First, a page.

Review By: Kevin Kuhlman
Photos By: Fred Kuhlman
Promoter: Danny Zelisko Presents
Venue: Chandler Center For The Arts
Date: Saturday October 28th, 2017
After a myriad of heavy metal staples blast through the PA, including Iron Maiden and Ozzy, at the Chandler Center for the Arts, an unexpected change occurs — the music fades out and, slightly louder, comes a familiar horn line. It’s, oddly enough, “Sweet Caroline,” by Neil Diamond of all people welcoming the crowd to tonight’s show. Immediately following the inevitable audience sing-along, the lights cut to black and the long awaited Dream Theater Images, Words & Beyond show kicks into full gear.
Opening with the heavy riffage of “The Dark Eternal Night,” off of their 2007 album Systematic Chaos, singer James LaBrie hails the crowd with the promise of a 25th anniversary performance of their seminal 1992 album Images and Words. First, however, the band played an hour-long set filled to the brim with deep cuts, fan favorites, and even a surprise rarity that even I, a Dream Theater superfan, haven’t even heard before. Whether it be Jordan Rudess utilizing a newly implemented iPad keytar during the opening number, or John Myung’s cover of “Portrait of Tracy” in tribute to Jaco Pastorius leading directly into the opening bass chords of “As I Am”, or the third ever live performance (the first two being on the previous two shows on the tour) of “Don’t Look Past Me,” a song originally written before Images and Words but never officially released. It was a wonderful blend of new (Songs from Dream Theater and A Dramatic Turn of Events make an appearance) as well as music from the band’s early era that would have been a satisfying show in and of itself.
But the reason we were all crowded in that small theater was for the 2nd set of the night: Dream Theater’s performance of Images and Words, the band’s best selling album. Following an intro reminiscent of the changing stations on a radio in 1992 that included song snippets by early 90s acts like Pearl Jam, Nirvana, Sir-Mix-Alot, and others, guitarist John Petrucci begins the opening riff of “Pull Me Under,” the band’s biggest (and only) hit single, causing a raw and joyous reaction from the show-goers. And while the album’s other songs never reached that same level of cultural saturation, you wouldn’t have known it in the room that night. From minor hits like “Another Day” to more expansive and esoteric works like “Learning to Live,” the crowd ate up every second of their second set. At times the crowd even sang along with LaBrie which made it sound a lot like a large arena’s echo.
Last time they played the valley, Dream Theater put on an intricate stage show as they put on a performance of their newest album, The Astonishing. This time around, the Band’s stage was minimalist, as the band’s instruments and a bare bone’s backdrop were the extent of the stage design. Rather, the music did all of the heavy lifting as new wrinkles and solo spots were integrated into the nostalgia-oriented proceedings. “Take the Time” became a canvas for Petrucci’s guitar acrobatics, “Wait for Sleep” opening piano intro was used to showcase Rudess’s otherworldly improvisation skills, and drummer Mike Mangini’s solo melded perfectly with the instrumental breaks in “Metropolis”, including references to the sequel album the song spawned, particularly sections from “The Dance of Eternity.”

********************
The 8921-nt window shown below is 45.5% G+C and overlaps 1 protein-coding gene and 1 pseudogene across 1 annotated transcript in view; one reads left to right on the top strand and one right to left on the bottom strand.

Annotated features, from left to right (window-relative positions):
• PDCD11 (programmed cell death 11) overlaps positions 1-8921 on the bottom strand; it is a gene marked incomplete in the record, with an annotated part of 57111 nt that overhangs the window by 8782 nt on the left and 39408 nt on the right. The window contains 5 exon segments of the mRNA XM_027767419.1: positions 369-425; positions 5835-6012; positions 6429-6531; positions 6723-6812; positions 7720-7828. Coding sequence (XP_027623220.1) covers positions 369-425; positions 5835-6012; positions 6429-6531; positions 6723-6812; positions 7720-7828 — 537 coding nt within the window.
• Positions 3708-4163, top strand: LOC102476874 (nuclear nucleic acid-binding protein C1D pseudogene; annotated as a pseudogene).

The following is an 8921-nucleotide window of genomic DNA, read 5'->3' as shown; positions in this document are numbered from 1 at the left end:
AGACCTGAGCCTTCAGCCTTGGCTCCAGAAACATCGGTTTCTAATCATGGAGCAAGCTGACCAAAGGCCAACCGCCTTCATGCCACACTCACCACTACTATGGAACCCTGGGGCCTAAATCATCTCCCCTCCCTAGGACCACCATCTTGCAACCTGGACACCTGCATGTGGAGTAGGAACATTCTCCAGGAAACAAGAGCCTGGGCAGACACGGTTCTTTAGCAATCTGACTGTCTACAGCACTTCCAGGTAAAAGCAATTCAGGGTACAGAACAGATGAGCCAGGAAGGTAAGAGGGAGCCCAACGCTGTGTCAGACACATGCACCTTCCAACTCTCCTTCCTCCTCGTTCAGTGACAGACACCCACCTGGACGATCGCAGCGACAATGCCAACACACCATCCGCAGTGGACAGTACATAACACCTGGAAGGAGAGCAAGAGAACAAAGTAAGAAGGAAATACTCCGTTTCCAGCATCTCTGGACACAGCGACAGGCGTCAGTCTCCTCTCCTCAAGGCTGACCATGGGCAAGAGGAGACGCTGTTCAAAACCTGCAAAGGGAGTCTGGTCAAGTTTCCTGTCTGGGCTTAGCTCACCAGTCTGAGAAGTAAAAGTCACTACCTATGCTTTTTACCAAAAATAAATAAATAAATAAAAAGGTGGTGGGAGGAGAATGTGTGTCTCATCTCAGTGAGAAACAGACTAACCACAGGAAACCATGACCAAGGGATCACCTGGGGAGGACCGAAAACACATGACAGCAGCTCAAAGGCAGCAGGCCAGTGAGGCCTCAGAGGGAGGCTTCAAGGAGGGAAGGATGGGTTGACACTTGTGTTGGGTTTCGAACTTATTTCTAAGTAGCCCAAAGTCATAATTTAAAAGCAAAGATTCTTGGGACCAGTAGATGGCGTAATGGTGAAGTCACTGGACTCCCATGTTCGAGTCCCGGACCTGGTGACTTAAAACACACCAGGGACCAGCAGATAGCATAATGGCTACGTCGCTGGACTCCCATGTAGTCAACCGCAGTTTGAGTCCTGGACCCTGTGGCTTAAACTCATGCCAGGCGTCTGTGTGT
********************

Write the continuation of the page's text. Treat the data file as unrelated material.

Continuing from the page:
And as if playing the band’s most famous and iconic album wasn’t enough, the night finished with what can only be described as their magnum opus: the 25 minute epic “A Change of Seasons.” While indulgent even by Dream Theater’s standards, the song is a beloved staple that melds the band’s musical mastery with an emotionally-charged lyrical earnestness that the band has rarely, if ever, truly matched. And while it is a bittersweet experience seeing “A Change of Seasons” played without longtime drummer Mike Portnoy (the song is a tribute to his late mother and written about his experience before and after her passing), it was incredible seeing how flawlessly and effortlessly the band was able to recapture that musical magic despite the song not being a part of the band’s repertoire in years.
If there was one issue the band should address it was the sound mix. While the instrumentation was perfectly crisp, LaBrie’s vocals were a bit muddled and overdriven. It’s a shame, because on the quieter ballads like “Surrounded” and “Wait for Sleep” LaBrie sounded incredible, but when the music kicked into high gear the vocal channels just sounded subpar. Don’t get me wrong, you could understand LaBrie but compared to past performances, the vocal sound mix seemed off.
That said, seeing Dream Theater perform Images and Words live was enough of a treat in and of itself. It’s long been a favorite album of mine, and seeing under-appreciated songs like “Under a Glass Moon” and “Learning to Live” get their due at a 25th anniversary show was worth the price of admission. Dream Theater continues to be a marvel to experience live, and the Images, Words and Beyond tour is a reminder of what makes them the best band progressive metal has to offer.
Dream Theater currently consists of John Petrucci on lead guitar and backing vocals, James LaBrie as lead singer, Jong Myung on bass, Jordon Rudess on keyboards and the outstanding drumming of Mike Mangini.
Photos © Fred Kuhlman 2017
Dream Theater’s Setlists:
The Dark Eternal Night
The Bigger Picture
To Live Forever
Don’t Look Past Me
Portrait of Tracy (Jaco Pastorius)
As I Am
Breaking All Illusions
Set 2: Images & Words
Pull Me Under
Take the Time
Metropolis Pt. 1: The Miracle and the Sleeper
Under a Glass Moon
Wait for Sleep
Learning to Live
A Change of Seasons